Sunday, March 24, 2024

Time drips off our bodies

She says I'm like those large, solitary rocks in southern Patagonia, pieces of world left over after creation, isolated and exposed to every element. No one knows where they came from. Not even they understand how they're still standing and why they never break down.

This is why she calls her Boulder. 

Boulder, by Eva Baltasar, was shortlisted for the 2023 International Booker. The cover is stunning. Weirdly, I spotted this book at a local magazine chain store, which sells only a few dozen titles in English. So I was inspired to finally check it out.

Highly poetic. It feels wrought. A narrator whom I found entirely unsympathetic; she's a bit of a selfish dick, really. 

The eponymous Boulder, a loner, a literal drifter, a merchant ship worker. 

An old woman passes me the bottle with a smile in each eye and a toothless grin. I take it and drink. I love this place, thee narrow black eyes that neither desire me not reject me, this fabulous freedom.

But she meets Samsa and falls in love.

Time drips off our bodies, trickles between our legs, we tack it to the walls.

They move to Reykjavik and buy a house. (But they could've lived anywhere. Icelandishness does not really play into this novel, except for the narrator observing that "Icelanders are slaves to biology, breeders," which I'm not convinced it true.)

Boulder is about a relationship that changes when prospective parenthood enters the equation, and then some more with an actual baby.

It's Samsa who's desperate to have a child. Boulder acquiesces, but she is increasingly at a remove from Samsa, even while watching her with desire.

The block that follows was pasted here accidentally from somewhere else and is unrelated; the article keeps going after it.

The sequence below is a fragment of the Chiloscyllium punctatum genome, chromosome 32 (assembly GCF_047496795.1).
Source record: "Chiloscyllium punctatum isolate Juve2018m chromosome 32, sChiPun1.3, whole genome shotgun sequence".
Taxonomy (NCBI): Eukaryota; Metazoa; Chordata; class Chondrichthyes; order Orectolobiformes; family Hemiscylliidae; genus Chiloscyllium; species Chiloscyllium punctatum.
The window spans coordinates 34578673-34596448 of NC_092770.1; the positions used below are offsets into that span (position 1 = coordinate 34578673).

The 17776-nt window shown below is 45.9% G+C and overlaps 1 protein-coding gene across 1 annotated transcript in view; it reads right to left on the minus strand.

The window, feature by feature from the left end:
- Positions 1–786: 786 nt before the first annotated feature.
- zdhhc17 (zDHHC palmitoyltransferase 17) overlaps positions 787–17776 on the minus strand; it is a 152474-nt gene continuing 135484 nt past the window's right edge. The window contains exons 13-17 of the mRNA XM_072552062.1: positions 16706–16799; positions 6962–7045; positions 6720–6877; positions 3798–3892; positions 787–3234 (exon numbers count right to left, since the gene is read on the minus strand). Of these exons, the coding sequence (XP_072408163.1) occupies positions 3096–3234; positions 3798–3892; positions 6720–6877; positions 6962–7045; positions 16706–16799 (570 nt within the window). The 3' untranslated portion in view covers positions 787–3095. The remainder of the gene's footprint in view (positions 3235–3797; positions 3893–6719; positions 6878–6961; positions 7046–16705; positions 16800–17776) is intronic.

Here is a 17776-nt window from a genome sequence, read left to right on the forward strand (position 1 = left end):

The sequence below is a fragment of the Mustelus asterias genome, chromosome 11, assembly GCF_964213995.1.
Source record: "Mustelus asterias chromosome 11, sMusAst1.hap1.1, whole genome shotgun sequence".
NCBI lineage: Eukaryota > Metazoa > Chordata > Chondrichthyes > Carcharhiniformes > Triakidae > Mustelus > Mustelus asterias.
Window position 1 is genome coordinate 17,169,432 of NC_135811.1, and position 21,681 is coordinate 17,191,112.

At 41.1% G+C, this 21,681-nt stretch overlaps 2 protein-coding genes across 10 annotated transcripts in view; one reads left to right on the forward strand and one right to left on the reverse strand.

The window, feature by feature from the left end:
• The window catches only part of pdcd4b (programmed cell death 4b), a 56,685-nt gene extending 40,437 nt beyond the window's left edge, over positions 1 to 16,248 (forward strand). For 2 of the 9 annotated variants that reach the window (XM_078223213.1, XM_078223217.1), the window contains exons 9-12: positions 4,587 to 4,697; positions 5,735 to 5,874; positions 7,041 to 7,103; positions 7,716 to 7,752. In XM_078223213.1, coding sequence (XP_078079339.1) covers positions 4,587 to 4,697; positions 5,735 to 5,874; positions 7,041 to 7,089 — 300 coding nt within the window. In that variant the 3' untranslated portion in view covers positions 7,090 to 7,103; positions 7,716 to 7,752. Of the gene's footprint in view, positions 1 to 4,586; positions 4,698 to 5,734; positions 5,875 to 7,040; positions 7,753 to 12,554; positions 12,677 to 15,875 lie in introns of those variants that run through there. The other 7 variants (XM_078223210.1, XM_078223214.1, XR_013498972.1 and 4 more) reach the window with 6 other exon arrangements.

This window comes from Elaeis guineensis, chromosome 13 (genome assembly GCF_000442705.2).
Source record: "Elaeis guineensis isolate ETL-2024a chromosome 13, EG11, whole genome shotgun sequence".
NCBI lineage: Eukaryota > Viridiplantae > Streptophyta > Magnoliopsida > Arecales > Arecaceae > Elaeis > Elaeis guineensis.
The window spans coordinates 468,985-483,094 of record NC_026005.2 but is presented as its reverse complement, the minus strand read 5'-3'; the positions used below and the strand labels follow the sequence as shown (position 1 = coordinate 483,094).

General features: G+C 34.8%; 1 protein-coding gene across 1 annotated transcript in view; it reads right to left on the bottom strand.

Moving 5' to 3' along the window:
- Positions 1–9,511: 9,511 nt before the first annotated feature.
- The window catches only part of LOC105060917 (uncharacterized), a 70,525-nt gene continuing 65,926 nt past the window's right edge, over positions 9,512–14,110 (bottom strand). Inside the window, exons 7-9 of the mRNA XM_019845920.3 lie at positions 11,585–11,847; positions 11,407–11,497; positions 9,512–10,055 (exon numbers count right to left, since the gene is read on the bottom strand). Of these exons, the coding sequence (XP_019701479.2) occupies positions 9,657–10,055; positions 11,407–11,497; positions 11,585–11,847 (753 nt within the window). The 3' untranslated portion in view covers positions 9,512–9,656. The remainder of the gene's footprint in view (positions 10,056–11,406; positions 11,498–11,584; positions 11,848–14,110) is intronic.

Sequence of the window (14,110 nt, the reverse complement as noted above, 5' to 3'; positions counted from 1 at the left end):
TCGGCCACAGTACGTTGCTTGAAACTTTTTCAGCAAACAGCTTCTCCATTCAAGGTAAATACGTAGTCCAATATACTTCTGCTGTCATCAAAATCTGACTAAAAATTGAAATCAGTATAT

She's having an Italian morning, her body is soft and full, she smells like fresh bread, like a sponge left in the sun, like tomato plants.

Although Boulder depicts a same-sex relationship, the challenges, particularly those of physical intimacy, are typical of any marriage. (I'm not sure what makes this an "incisive story of queer love" other than it's like any other kind of love?)

It vividly brought back to me the anger, exhaustion, resentment of the early years of motherhood, with all the negativity stemming from and directed back at my (now ex) partner. I mean, I relate to the biological mother in this story, and I'm raging at the narrator for closing themself off, for making excuses, for being self-centred and weak (and in my case, I believe, ultimately inconsequential).

I realize there's a living thing seated inside me; in fact it's lounging around and whistling as it watches the sky slowly descend as if dancing. I'm always surprised by the lack of guilt in that place where love, which always pushes outward, meets solitude, which always pulls inward. My love doesn't leave with Samsa, but it isn't part of me either. It belongs to desire. 

Although the novel clearly tapped into a particular point in my past experience, this style of writing (imagine a poetry reading; hear the affectation and portentousness) is not my cup of tea. I can't think of any individuals to whom I'd recommend this book, but on the other hand it could make for a rich bookclub discussion. 


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